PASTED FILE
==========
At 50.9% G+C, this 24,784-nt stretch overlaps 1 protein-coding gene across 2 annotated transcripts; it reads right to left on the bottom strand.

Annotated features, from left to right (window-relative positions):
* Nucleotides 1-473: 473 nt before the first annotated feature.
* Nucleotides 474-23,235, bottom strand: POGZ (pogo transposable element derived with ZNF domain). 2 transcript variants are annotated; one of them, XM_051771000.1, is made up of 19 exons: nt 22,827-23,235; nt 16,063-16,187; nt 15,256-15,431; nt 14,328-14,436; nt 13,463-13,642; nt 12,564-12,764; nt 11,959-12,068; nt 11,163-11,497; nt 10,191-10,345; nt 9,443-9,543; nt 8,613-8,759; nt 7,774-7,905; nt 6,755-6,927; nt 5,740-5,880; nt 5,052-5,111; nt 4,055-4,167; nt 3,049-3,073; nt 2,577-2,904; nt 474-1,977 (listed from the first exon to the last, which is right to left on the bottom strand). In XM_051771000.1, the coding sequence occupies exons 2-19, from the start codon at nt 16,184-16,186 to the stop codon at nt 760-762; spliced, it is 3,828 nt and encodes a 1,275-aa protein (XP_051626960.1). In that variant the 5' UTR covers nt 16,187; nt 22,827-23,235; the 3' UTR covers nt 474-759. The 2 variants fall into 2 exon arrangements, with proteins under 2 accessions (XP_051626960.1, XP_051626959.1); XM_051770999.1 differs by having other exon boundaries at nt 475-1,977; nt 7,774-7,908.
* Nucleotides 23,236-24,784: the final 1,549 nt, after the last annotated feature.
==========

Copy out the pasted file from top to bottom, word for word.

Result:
At 50.9% G+C, this 24,784-nt stretch overlaps 1 protein-coding gene across 2 annotated transcripts; it reads right to left on the bottom strand.

Annotated features, from left to right (window-relative positions):
* Nucleotides 1-473: 473 nt before the first annotated feature.
* Nucleotides 474-23,235, bottom strand: POGZ (pogo transposable element derived with ZNF domain). 2 transcript variants are annotated; one of them, XM_051771000.1, is made up of 19 exons: nt 22,827-23,235; nt 16,063-16,187; nt 15,256-15,431; nt 14,328-14,436; nt 13,463-13,642; nt 12,564-12,764; nt 11,959-12,068; nt 11,163-11,497; nt 10,191-10,345; nt 9,443-9,543; nt 8,613-8,759; nt 7,774-7,905; nt 6,755-6,927; nt 5,740-5,880; nt 5,052-5,111; nt 4,055-4,167; nt 3,049-3,073; nt 2,577-2,904; nt 474-1,977 (listed from the first exon to the last, which is right to left on the bottom strand). In XM_051771000.1, the coding sequence occupies exons 2-19, from the start codon at nt 16,184-16,186 to the stop codon at nt 760-762; spliced, it is 3,828 nt and encodes a 1,275-aa protein (XP_051626960.1). In that variant the 5' UTR covers nt 16,187; nt 22,827-23,235; the 3' UTR covers nt 474-759. The 2 variants fall into 2 exon arrangements, with proteins under 2 accessions (XP_051626960.1, XP_051626959.1); XM_051770999.1 differs by having other exon boundaries at nt 475-1,977; nt 7,774-7,908.
* Nucleotides 23,236-24,784: the final 1,549 nt, after the last annotated feature.